“While there are more down payment assistance programs available now than we’ve seen in recent years, what people can qualify for as far as how much house they can buy is still limited by their maximum monthly payment due to their debt to income ratio,” she said. “So, it’s kind of a catch 22. While home prices are still increasing, salaries have not increased to match it. Even though there’s more money available for down payment assistance and closing costs, millennials are frustrated by their lack of buying power. One other surprise factor that millennials sometimes don’t consider is that the repayment of their student loans must be considered even if it’s deferred.”

Research from the National Association of Home Builders shows that affordability remains a challenge for many buyers. According to an NAHB survey released at this year’s International Builders Show, the average home size was 2,627 square feet in 2017, larger than what is typically considered a “starter” home.

Sixty-five percent of prospective home buyers don’t believe affordability is going to get better, while 79 percent can only afford half the homes in their market, said Rose Quint, assistant vice president of survey research for NAHB.

“These potential buyers see a problem with housing availability. They know it’s a tough nut to crack, but they are not deterred. They are still planning to buy a house in the next 12 months,” she added.

There are reasons to be optimistic, though.

Wage growth is helping to make homes more affordable, according to the most recent NAHB/Wells Fargo Housing Opportunity Index.

Nationally, 61.6 percent of new and existing homes sold in the first quarter of 2018 were affordable to a family making the median income of $71,900. That was up from 59.6 percent in the fourth quarter of 2017.

“At the national level, median family income rose an impressive 5.7 percent to $71,900 in 2018 from $68,000 last year, and this wage growth helped to boost housing affordability,” said NAHB Chief Economist Robert Dietz. “A growing economy, along with tight inventories and increasing household formations, will lift housing production in the year ahead. But we also expect mortgage rates to continue to rise, and this will place downward pressure on affordability.”

Of the three Georgia markets tracked by the HOI, all performed better than the national average for affordability. The Atlanta/Sandy Springs/Roswell MSA was ranked No. 122 in the nation and No. 39 in the region, with 70.5 percent of families able to afford the median-priced home of $218,000. The Gainesville, GA, MSA was ranked No. 145 in the nation and No. 54 in the region with 66.3 percent of families able to afford the median-priced home of $210,000. The Chattanooga, TN, MSA – which includes part of Georgia – was ranked No. 109 nationally and No. 34 for the region with a 73.8 percent of potential buyers able to afford the median-priced home of $167,000.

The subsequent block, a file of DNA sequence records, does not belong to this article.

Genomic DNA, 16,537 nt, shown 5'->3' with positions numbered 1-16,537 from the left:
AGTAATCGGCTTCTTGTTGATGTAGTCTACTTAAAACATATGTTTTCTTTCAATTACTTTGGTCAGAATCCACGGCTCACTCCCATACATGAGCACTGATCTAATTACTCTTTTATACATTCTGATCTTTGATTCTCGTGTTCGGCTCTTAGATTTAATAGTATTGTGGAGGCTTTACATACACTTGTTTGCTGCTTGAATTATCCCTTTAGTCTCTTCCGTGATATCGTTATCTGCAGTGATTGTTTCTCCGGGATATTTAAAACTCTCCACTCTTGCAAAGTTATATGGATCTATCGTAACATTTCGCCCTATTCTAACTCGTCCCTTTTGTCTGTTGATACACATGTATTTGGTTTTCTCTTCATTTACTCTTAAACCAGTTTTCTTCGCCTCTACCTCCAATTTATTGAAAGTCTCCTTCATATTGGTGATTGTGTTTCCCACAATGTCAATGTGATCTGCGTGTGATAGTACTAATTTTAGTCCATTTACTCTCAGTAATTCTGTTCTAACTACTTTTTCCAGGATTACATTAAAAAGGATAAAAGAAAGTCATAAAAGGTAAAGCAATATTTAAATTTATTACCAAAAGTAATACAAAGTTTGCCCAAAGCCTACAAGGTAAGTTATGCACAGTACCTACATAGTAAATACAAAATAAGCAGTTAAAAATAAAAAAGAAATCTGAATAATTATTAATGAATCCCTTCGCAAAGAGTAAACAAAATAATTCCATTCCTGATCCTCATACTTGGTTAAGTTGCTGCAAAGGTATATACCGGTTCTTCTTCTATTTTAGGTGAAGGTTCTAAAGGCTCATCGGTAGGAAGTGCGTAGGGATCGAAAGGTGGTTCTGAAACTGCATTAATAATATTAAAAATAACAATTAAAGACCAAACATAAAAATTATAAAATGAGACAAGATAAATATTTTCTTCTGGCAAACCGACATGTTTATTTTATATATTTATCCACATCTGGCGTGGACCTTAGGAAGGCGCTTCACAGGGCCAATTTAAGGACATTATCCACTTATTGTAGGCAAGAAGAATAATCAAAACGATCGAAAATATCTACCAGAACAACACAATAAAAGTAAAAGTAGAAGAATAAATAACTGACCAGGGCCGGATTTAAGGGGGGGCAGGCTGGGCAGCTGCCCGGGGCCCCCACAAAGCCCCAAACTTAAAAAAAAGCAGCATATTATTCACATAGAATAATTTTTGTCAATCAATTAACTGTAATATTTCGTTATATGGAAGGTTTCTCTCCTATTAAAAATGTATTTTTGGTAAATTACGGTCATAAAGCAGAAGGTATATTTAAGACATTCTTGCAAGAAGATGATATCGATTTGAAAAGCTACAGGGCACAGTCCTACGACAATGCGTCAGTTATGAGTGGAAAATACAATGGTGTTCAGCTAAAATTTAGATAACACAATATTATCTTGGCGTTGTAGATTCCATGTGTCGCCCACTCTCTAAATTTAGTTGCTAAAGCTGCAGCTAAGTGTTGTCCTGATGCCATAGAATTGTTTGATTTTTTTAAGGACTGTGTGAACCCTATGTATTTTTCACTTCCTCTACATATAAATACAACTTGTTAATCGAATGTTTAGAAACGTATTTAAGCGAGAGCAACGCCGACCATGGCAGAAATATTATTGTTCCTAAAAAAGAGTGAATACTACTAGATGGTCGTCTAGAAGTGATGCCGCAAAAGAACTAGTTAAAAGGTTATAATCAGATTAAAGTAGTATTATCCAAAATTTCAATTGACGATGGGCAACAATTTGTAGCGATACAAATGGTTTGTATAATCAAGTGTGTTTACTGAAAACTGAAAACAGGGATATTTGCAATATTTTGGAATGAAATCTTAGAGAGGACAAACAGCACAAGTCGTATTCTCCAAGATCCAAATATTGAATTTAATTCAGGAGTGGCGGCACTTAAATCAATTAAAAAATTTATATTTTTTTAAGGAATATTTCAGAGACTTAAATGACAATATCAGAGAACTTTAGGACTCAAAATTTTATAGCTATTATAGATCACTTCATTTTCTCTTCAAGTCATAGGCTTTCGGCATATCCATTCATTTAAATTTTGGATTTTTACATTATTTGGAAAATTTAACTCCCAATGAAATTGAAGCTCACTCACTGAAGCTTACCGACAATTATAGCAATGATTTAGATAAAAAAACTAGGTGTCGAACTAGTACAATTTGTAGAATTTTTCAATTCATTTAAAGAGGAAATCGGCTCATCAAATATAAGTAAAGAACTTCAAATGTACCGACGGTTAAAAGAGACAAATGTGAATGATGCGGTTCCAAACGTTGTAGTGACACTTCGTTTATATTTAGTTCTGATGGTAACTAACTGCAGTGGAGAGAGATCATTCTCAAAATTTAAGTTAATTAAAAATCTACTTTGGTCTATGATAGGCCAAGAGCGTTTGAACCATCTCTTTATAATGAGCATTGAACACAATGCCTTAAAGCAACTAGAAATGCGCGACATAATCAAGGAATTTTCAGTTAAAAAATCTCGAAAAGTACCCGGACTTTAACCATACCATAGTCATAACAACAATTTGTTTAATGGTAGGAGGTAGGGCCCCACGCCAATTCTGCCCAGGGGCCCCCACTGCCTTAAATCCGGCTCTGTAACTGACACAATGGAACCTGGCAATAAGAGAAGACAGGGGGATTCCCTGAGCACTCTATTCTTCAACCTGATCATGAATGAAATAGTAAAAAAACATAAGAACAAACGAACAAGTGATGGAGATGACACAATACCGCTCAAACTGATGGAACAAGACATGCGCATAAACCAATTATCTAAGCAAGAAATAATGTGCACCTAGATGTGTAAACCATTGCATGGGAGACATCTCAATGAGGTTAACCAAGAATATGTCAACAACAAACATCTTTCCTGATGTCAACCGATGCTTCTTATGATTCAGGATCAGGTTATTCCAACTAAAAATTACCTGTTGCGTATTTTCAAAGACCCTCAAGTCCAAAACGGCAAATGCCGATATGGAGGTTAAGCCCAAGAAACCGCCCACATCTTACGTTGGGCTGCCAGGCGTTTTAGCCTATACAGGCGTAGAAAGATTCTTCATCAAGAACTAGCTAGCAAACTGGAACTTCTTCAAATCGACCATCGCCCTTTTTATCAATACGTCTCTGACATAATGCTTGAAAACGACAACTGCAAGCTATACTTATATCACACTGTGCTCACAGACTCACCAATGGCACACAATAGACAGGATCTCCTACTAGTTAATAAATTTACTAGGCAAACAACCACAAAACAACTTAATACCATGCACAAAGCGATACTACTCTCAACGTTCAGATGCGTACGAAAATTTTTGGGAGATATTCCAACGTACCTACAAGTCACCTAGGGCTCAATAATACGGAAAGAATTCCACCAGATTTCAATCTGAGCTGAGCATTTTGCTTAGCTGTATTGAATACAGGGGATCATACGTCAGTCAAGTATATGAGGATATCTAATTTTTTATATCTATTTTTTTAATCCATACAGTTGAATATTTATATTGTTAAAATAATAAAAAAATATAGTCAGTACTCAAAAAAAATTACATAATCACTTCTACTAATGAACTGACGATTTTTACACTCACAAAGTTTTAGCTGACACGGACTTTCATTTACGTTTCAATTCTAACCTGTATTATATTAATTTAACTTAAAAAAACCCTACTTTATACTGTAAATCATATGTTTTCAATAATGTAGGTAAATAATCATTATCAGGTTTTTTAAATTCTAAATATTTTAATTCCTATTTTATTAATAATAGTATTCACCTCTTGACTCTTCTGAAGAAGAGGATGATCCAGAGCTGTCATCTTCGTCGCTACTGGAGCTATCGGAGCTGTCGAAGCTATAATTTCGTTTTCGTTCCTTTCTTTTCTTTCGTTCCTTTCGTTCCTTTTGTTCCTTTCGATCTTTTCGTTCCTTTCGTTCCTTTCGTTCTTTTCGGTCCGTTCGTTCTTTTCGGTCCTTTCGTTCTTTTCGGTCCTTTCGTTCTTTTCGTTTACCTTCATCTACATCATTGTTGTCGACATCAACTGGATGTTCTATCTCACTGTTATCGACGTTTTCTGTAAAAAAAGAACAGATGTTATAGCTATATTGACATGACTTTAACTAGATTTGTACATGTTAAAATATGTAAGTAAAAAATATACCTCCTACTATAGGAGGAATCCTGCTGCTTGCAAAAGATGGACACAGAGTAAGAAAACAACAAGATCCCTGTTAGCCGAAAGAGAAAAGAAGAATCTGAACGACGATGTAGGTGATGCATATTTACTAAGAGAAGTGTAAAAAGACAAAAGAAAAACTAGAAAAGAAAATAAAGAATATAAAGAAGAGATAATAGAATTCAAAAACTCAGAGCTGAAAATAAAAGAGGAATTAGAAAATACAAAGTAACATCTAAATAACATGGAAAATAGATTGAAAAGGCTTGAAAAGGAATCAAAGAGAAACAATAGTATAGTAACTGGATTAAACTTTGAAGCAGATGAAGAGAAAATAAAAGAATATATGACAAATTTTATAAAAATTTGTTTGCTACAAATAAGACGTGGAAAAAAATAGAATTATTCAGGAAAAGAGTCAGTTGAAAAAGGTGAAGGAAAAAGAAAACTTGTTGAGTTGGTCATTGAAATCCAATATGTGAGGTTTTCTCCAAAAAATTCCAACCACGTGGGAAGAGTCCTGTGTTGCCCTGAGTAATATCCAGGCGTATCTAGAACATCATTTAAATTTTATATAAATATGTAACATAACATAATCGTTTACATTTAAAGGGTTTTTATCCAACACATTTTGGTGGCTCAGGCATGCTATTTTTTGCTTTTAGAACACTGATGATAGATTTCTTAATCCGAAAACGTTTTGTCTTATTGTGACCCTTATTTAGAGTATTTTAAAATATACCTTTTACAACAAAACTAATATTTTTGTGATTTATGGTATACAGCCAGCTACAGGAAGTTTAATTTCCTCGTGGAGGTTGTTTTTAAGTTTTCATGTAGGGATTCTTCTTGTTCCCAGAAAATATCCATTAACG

What First-Time Buyers Want

Builders can capitalize on the demand for starter homes by delivering the features those buyers are looking for. Among those are: easy access to public transportation, integrated technology and walkable neighborhoods that have stores and other necessities close by.

“Georgia has seen a boom in building multi-use buildings in the suburbs as well as in urban areas,” Stobbe says. “Multi-use buildings are where the first or main floor are businesses such as coffee shops, drug stores, dry cleaners, grocery stores, offices or restaurants while the other floors are for housing such as condos/apartments. More first-time home buyers are moving into these kinds of buildings because everyone wants to have all the amenities without having to walk very far or drive.”

Cook identifies six major characteristics for builders trying to reach the first-time buyer market:

Affordability – “A large amount of first-time buyers are millennials and they typically carry student debt; they don’t necessarily have a large enough salary to make up for it.”

  • Energy efficient homes
  • Flexible space to meet changing needs and open floor plans
  • Great outdoor/entertaining space
  • Updated and move-in ready
  • Wireless connectivity and good cell signal

Rogers says starter home buyers are also interested in amenities that emphasize gathering spaces in the home.

“Kitchens are still very important but outdoor living is growing,” he says. “This started mid-recession. In the ‘90s, it was all about building the biggest house possible. The house took up a lot of the land it was built on. Now there is an emphasis on creating more outdoor living spaces as an extension of the home’s communal areas. We’re seeing more screened-in porches, patios with outdoor TVs, etc.”

NAHB research confirms that information, showing that millennial buyers are willing to sacrifice space for amenities, including high-end finishes and plenty of gathering space.

Be sure to check out Part 2 of this series in the September/October issue of Georgia Professional Builder.